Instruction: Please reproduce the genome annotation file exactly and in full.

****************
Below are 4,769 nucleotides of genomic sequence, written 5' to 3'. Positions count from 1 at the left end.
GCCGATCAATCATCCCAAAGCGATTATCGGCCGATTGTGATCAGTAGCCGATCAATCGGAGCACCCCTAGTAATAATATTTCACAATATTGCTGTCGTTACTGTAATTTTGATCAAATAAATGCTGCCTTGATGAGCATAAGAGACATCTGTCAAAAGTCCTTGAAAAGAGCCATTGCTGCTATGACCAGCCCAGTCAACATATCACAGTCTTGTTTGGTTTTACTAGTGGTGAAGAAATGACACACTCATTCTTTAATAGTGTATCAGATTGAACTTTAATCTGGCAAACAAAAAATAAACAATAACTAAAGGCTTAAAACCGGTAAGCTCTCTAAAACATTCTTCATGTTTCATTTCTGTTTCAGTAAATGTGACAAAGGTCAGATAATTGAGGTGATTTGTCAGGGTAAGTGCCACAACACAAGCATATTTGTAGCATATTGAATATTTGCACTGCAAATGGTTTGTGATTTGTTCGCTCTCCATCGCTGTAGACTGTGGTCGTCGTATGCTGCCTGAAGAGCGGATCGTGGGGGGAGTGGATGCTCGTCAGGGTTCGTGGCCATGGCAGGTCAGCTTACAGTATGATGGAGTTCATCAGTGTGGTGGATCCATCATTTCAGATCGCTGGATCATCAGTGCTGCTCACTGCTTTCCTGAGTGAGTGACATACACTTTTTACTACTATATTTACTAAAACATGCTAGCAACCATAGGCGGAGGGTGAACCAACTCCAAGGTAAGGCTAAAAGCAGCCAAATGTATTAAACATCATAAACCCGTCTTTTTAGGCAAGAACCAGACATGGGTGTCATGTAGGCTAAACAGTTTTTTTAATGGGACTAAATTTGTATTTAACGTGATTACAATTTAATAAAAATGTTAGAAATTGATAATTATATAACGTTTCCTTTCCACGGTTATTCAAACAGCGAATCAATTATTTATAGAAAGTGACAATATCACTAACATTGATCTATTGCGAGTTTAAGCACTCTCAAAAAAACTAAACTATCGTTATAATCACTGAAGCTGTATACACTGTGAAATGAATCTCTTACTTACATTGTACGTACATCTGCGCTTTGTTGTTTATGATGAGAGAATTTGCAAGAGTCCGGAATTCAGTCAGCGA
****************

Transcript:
Below are 4,769 nucleotides of genomic sequence, written 5' to 3'. Positions count from 1 at the left end.
GCCGATCAATCATCCCAAAGCGATTATCGGCCGATTGTGATCAGTAGCCGATCAATCGGAGCACCCCTAGTAATAATATTTCACAATATTGCTGTCGTTACTGTAATTTTGATCAAATAAATGCTGCCTTGATGAGCATAAGAGACATCTGTCAAAAGTCCTTGAAAAGAGCCATTGCTGCTATGACCAGCCCAGTCAACATATCACAGTCTTGTTTGGTTTTACTAGTGGTGAAGAAATGACACACTCATTCTTTAATAGTGTATCAGATTGAACTTTAATCTGGCAAACAAAAAATAAACAATAACTAAAGGCTTAAAACCGGTAAGCTCTCTAAAACATTCTTCATGTTTCATTTCTGTTTCAGTAAATGTGACAAAGGTCAGATAATTGAGGTGATTTGTCAGGGTAAGTGCCACAACACAAGCATATTTGTAGCATATTGAATATTTGCACTGCAAATGGTTTGTGATTTGTTCGCTCTCCATCGCTGTAGACTGTGGTCGTCGTATGCTGCCTGAAGAGCGGATCGTGGGGGGAGTGGATGCTCGTCAGGGTTCGTGGCCATGGCAGGTCAGCTTACAGTATGATGGAGTTCATCAGTGTGGTGGATCCATCATTTCAGATCGCTGGATCATCAGTGCTGCTCACTGCTTTCCTGAGTGAGTGACATACACTTTTTACTACTATATTTACTAAAACATGCTAGCAACCATAGGCGGAGGGTGAACCAACTCCAAGGTAAGGCTAAAAGCAGCCAAATGTATTAAACATCATAAACCCGTCTTTTTAGGCAAGAACCAGACATGGGTGTCATGTAGGCTAAACAGTTTTTTTAATGGGACTAAATTTGTATTTAACGTGATTACAATTTAATAAAAATGTTAGAAATTGATAATTATATAACGTTTCCTTTCCACGGTTATTCAAACAGCGAATCAATTATTTATAGAAAGTGACAATATCACTAACATTGATCTATTGCGAGTTTAAGCACTCTCAAAAAAACTAAACTATCGTTATAATCACTGAAGCTGTATACACTGTGAAATGAATCTCTTACTTACATTGTACGTACATCTGCGCTTTGTTGTTTATGATGAGAGAATTTGCAAGAGTCCGGAATTCAGTCAGCGA